A rescue act

A rescue act

The ban imposed by the Supreme Court on mining in the ecologically sensitive Aravali hills is in line with the active interest the court has taken in environmental matters. Many of the successes of the enviornmental movement in India can be attributed to judicial intervention. The collusion between governments and economic lobbies has ensured that there is hardly any effective executive action on these issues. The case of illegal mining in the Aravali region starkly illustrates this. The Aravali hills, which range from Haryana to Rajasthan, provide a natural barrier against the spread of the Thar desert. But illegal mining for sand, marble and gravel has continued for decades. It has endangered the ecology of the region and threatened the survival of vast agricultural lands. Bans have been imposed in the past too but have not been earnestly implemented.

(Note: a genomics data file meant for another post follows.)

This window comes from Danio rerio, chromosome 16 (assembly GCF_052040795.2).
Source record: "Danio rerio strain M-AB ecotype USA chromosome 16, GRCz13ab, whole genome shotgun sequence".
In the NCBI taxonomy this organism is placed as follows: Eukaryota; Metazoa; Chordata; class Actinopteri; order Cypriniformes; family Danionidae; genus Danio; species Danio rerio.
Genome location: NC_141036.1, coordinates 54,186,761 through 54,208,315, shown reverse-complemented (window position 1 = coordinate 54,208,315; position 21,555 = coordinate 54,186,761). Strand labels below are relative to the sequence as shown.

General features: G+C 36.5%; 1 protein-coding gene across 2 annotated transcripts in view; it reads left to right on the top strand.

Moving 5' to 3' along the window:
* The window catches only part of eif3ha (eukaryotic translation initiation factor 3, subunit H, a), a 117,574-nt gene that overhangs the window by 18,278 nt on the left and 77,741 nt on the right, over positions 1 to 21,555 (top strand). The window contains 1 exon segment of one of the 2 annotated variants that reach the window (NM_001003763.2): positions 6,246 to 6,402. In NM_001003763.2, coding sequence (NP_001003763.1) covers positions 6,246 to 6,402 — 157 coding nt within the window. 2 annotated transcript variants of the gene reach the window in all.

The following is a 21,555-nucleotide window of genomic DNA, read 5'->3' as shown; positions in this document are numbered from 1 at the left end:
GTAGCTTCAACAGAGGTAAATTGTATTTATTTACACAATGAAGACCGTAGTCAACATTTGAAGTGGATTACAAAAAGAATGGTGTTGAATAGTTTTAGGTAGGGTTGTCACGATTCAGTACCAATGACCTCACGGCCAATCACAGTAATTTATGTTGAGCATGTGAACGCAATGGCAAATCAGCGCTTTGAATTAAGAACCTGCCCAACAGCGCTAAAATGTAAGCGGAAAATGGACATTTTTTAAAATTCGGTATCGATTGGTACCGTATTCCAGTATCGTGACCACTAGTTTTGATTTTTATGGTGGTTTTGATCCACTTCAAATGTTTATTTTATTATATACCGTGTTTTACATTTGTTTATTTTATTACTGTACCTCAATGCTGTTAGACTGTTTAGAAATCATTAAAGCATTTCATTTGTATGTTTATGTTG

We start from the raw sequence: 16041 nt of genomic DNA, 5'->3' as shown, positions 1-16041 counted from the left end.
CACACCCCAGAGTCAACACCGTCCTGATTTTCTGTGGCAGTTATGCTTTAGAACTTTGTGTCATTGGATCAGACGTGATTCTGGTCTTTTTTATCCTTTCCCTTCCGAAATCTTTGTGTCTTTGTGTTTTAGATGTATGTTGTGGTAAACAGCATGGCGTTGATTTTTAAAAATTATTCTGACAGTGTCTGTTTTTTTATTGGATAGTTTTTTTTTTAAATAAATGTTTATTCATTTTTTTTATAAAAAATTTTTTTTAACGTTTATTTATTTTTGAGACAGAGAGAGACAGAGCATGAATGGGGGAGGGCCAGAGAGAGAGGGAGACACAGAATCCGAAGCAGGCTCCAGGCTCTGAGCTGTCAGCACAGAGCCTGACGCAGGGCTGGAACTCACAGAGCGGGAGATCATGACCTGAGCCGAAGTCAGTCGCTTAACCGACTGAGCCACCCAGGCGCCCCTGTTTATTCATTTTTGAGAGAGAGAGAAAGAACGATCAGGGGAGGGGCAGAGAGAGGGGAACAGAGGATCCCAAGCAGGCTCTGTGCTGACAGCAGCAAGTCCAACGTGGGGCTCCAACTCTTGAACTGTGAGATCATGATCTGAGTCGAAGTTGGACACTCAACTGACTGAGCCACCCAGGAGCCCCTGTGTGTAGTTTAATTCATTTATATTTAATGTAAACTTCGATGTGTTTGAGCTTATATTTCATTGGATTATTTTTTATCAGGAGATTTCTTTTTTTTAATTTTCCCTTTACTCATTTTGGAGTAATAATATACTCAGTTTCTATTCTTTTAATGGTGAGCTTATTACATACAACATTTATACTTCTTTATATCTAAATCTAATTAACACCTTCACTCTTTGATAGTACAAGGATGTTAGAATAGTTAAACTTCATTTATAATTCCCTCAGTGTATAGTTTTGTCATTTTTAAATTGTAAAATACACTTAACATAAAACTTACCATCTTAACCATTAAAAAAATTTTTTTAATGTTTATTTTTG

This time the court has taken the matter most seriously and observed that the Haryana government, which is responsible for the protection of the area, has violated the trust the court had reposed in it. The area adjoins the national capital region of Delhi. Its location in an economically prosperous region makes the illegal mining activity very lucrative.  Therefore any positive action from the government was not to be expected. On an earlier occasion the court had said that the Haryana government was complicit in the loot of the hills and had even threatened to deploy para-military forces to implement its orders. The region has seen lowering of the water table, disappearance of lakes and the spread of the desert as a consequence of illegal mining. Trees were also felled extensively, but no replanting work taken up.  These activities were resorted to without any environmental clearance and reparation plans. The ban will help to restore the natural status of an ecologically fragile area but this will take time. Civil society and environmental groups have been agitating for it  for a number of years. The court has agreed to consider permission for minor mining activity at a future date after examining the working of the ban. But it will have to ensure that such permission is not misused. The nexus between the mining lobby, politicians, officials and anti-social elements is so strong elsewhere also in the country that only constant vigil on the part of society, supported by judicial action, can ensure stoppage of environmental degradation. Illegal mining in such areas should also receive the kind of attention it received in Aravali.

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